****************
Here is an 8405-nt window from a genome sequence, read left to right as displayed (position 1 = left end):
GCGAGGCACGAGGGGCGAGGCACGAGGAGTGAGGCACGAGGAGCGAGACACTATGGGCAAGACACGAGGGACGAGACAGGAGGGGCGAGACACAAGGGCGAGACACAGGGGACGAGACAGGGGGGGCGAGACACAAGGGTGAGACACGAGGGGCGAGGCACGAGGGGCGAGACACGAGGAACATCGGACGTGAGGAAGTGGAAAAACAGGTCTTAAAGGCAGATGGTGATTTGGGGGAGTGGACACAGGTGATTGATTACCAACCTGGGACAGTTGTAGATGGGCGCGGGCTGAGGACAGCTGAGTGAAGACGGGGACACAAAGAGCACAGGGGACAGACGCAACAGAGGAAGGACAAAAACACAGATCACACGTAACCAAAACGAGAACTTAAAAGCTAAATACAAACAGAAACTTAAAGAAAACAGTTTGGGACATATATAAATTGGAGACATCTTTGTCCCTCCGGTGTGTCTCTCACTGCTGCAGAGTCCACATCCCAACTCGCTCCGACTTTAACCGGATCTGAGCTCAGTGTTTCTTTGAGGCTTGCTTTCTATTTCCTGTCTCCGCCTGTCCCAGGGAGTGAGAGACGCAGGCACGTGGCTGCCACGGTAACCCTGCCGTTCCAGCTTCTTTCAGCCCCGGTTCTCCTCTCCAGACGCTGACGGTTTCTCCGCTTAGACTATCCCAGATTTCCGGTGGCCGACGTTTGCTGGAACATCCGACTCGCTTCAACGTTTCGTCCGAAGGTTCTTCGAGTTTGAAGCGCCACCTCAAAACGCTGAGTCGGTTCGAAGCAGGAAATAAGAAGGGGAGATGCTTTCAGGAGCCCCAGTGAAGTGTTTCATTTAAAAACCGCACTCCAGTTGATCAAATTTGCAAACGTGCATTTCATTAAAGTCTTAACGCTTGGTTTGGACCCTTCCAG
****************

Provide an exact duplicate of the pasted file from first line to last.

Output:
Here is an 8405-nt window from a genome sequence, read left to right as displayed (position 1 = left end):
GCGAGGCACGAGGGGCGAGGCACGAGGAGTGAGGCACGAGGAGCGAGACACTATGGGCAAGACACGAGGGACGAGACAGGAGGGGCGAGACACAAGGGCGAGACACAGGGGACGAGACAGGGGGGGCGAGACACAAGGGTGAGACACGAGGGGCGAGGCACGAGGGGCGAGACACGAGGAACATCGGACGTGAGGAAGTGGAAAAACAGGTCTTAAAGGCAGATGGTGATTTGGGGGAGTGGACACAGGTGATTGATTACCAACCTGGGACAGTTGTAGATGGGCGCGGGCTGAGGACAGCTGAGTGAAGACGGGGACACAAAGAGCACAGGGGACAGACGCAACAGAGGAAGGACAAAAACACAGATCACACGTAACCAAAACGAGAACTTAAAAGCTAAATACAAACAGAAACTTAAAGAAAACAGTTTGGGACATATATAAATTGGAGACATCTTTGTCCCTCCGGTGTGTCTCTCACTGCTGCAGAGTCCACATCCCAACTCGCTCCGACTTTAACCGGATCTGAGCTCAGTGTTTCTTTGAGGCTTGCTTTCTATTTCCTGTCTCCGCCTGTCCCAGGGAGTGAGAGACGCAGGCACGTGGCTGCCACGGTAACCCTGCCGTTCCAGCTTCTTTCAGCCCCGGTTCTCCTCTCCAGACGCTGACGGTTTCTCCGCTTAGACTATCCCAGATTTCCGGTGGCCGACGTTTGCTGGAACATCCGACTCGCTTCAACGTTTCGTCCGAAGGTTCTTCGAGTTTGAAGCGCCACCTCAAAACGCTGAGTCGGTTCGAAGCAGGAAATAAGAAGGGGAGATGCTTTCAGGAGCCCCAGTGAAGTGTTTCATTTAAAAACCGCACTCCAGTTGATCAAATTTGCAAACGTGCATTTCATTAAAGTCTTAACGCTTGGTTTGGACCCTTCCAG